Buzz Out Loud Wiki

Hi-Def Formats[]

Sony, among other vendors, co-developed an optical disc format known as Blu-Ray. It is so known because it uses a blue laser to read the optical information from the disk. Because of the wavelength of the laser, it is able to focus to a much smaller degree than a typical red laser. Because if this tighter and smaller focus, the pits etched on the disk are much smaller. As a result of the higher density of data, much more data can be placed onto a Blu-Ray disk as compared to a DVD disk.

The Blu-Ray project is separate from the HD-DVD project. The HD-DVD format was created by the same DVD consortium of companies that created the DVD format. The HD-DVD format uses a similar blue-ish laser light to allow for a higher density format. Until recently, HD-DVD's disk sizes were about half of the Blu-Ray disks. Now, both formats can hold about the same amount of space through multiple layers at about 50GB per disk (give or take).

Format War[]

As a result of both formats being backed by notable large technology corporations, it was inevitable that both groups would give it a valiant effort to have their format adopted as the standard. So far, it's been a toss-up. One format would entice a studio over, but that didn't make the format a shoe-in. The turning point of the war was when Warner Brothers turned to Blu-Ray. Events rapidly spiraled down, for example NetFlix scrapping HD-DVD in favor of Blu-Ray. HD-DVD is currently considered defeated by Blu-Ray.

Blu-Ray Info[]

"Blu-ray, also known as Blu-ray Disc (BD), is the name of a next-generation optical disc format jointly developed by the Blu-ray Disc Association (BDA), a group of the world's leading consumer electronics, personal computer and media manufacturers (including Apple, Dell, Hitachi, HP, JVC, LG, Mitsubishi, Panasonic, Pioneer, Philips, Samsung, Sharp, Sony, TDK and Thomson)."[1]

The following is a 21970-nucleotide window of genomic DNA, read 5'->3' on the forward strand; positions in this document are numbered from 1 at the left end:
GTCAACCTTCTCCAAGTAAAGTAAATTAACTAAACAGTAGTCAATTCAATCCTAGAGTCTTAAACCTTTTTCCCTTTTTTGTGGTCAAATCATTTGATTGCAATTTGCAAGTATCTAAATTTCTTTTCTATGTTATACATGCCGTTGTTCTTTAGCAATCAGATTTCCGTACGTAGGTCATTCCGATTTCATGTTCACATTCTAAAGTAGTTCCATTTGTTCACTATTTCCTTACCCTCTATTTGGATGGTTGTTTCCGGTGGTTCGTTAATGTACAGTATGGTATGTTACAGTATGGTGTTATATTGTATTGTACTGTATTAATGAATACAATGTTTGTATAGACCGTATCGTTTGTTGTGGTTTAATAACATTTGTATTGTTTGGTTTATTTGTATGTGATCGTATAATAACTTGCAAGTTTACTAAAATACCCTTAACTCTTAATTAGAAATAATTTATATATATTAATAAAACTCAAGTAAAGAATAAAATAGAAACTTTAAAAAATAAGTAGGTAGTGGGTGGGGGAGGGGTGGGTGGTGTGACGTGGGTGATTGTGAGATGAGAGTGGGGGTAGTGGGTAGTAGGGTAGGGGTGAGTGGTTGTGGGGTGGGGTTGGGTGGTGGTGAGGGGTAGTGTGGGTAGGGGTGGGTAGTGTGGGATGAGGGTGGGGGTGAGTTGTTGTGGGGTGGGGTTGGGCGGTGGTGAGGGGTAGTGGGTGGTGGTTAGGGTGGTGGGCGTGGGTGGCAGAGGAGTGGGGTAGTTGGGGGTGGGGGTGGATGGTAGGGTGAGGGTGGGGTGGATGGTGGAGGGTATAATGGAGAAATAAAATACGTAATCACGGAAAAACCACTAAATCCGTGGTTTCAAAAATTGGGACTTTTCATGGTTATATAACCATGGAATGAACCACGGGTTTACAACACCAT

HD-DVD Info[]

"HD DVD shares the 12cm diameter and 1.2mm thickness of the current generation of DVD discs, yet is able to deliver eight hours of High Definition video on a dual-layer, single-sided disc. Enhanced interactivity, multi-media functions, secure AACS content protection and the capacity to store ten thousand average MP3 tracks on one disc means that the HD DVD format matches the real-world needs of today’s consumer market. For the IT industry, a double-sided HD DVD-R disc can hold up to 30GBytes of data. For replicators, there is the reassurance that today’s DVDs can be produced on tomorrow’s HD DVD lines."[2]

Note that this HD-DVD information shown above was created in 2005 per the PDF it was derived.

Compatibility issues[]

Most discs produced in HD-DVD format are 'combo' disks. This means they contain both HD content and also regular DVD compatible content. Because of this 'combo' format, HD-DVD disks are compatible in both DVD players and in HD-DVD players.

Blu-Ray disks are, however, compatible only with Blu-Ray players only. These disks cannot be placed into a DVD player and play. With Blu-Ray, there is no backward compatibility to DVD like the HD-DVD format.


Both HD-DVD and Blu-Ray have well enough space to accomodate full 1080p resolutions combined with full uncompressed audio. Thus, there is no technical differences in the playback quality.


In the Blu-Ray camp, the most notable player is the Sony PS3. This player is technically a gaming console, but also contains a Blu-Ray player since the PS3 games are distributed on BD-ROM disks (Blu-Ray data disks). As of this writing, the cheapest PS3 is $399.99 for the 40GB hard drive model. The cheapest standalone Blu-Ray player is around $288 (via Nextag).

Also as of this writing, the cheapest standalone HD-DVD player is around $200 (via Nextag) which is still half of the cost of a PS3, but close (~$88 difference) not that far from the cost of a standalone Blu-Ray player. Occasionally, stores may put Blu-Ray or HD-DVD players on sale for substantially cheaper prices as one-day sales or as an incentive.

Buzz Out Loud References[]


  1. Blu-Ray Info. Retrieved on 2008-01-07.
  2. HD-DVD Info from PDF. Retrieved on 2008-01-07.

External Links[]